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There are many reasons for these differences. One is the lack of knowledge among some providers of racial and ethnic differences in terms of risk factors for different diseases and the effects of different prescription drugs. Others are language and cultural barriers and lower health literacy that keep people of color from seeking medical help.
Too often, however, the cause is clearer: discrimination based on prejudice of the providers and racism. Results of a national survey conducted by the National Opinion Research Center in May 2019 of 2,137 people age 21 and older, commissioned by the University of Michigan School of Public Health, highlighted the extent of the problem. The survey found that 1 in 5 adults in the US experienced discrimination in our health care system, with racial or ethnic discrimination being the most common form. Of these, 72% have experienced more than once. The survey also showed that income levels play a role in discrimination, with people on lower incomes being more likely to be affected.
It should be noted that no black person is immune from discrimination in our health system. Tennis star Serena Williams tells a harrowing story of how she was in the hospital after giving birth by caesarean section and suddenly felt short of breath. Williams had a history of blood clots and had stopped her anticoagulant therapy because of the surgery. So she suspected that she had another pulmonary embolism. She alerted a nurse and asked for a CT scan. The nurse dismissed her concern as confusion over her pain medication. Williams persisted until a doctor was called. An ultrasound was done on her legs, and when it didn’t show up, a CT scan was ordered – the very test Williams knew she probably needed to start with. The scan showed small blood clots in her lungs that luckily were treated successfully.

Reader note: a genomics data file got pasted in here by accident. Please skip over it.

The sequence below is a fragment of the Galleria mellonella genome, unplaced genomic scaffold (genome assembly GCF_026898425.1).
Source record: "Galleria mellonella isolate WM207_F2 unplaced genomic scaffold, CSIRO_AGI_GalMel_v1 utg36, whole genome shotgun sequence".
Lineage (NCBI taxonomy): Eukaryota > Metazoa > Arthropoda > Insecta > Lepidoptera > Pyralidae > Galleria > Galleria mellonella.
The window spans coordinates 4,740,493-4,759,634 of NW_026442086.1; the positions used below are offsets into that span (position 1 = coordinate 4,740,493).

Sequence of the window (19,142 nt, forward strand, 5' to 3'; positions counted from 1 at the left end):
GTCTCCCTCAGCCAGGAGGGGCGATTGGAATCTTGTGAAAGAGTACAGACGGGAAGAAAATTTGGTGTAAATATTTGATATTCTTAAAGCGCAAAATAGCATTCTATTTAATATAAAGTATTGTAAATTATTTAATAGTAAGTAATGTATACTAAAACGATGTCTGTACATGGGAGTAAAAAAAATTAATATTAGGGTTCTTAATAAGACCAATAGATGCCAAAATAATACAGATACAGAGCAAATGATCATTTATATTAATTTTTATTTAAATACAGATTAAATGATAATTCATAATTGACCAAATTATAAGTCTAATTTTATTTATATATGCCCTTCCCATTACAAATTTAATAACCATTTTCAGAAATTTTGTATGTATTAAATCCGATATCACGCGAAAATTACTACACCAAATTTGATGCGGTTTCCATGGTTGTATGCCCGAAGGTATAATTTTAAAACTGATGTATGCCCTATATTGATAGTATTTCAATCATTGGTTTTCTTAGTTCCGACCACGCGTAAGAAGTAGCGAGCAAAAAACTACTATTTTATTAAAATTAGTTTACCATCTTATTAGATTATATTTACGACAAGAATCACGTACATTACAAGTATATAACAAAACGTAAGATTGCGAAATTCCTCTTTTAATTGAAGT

The question has to be asked. Why were the symptoms and medical history of one of the greatest athletes in the world – a woman trained to notice the slightest changes in her body, let alone the terrifying symptoms of a pulmonary embolism – initially rejected by healthcare providers? It’s hard to know for sure. However, studies show that health care providers often do not listen to young mothers and that African American women are the least likely to be listened to.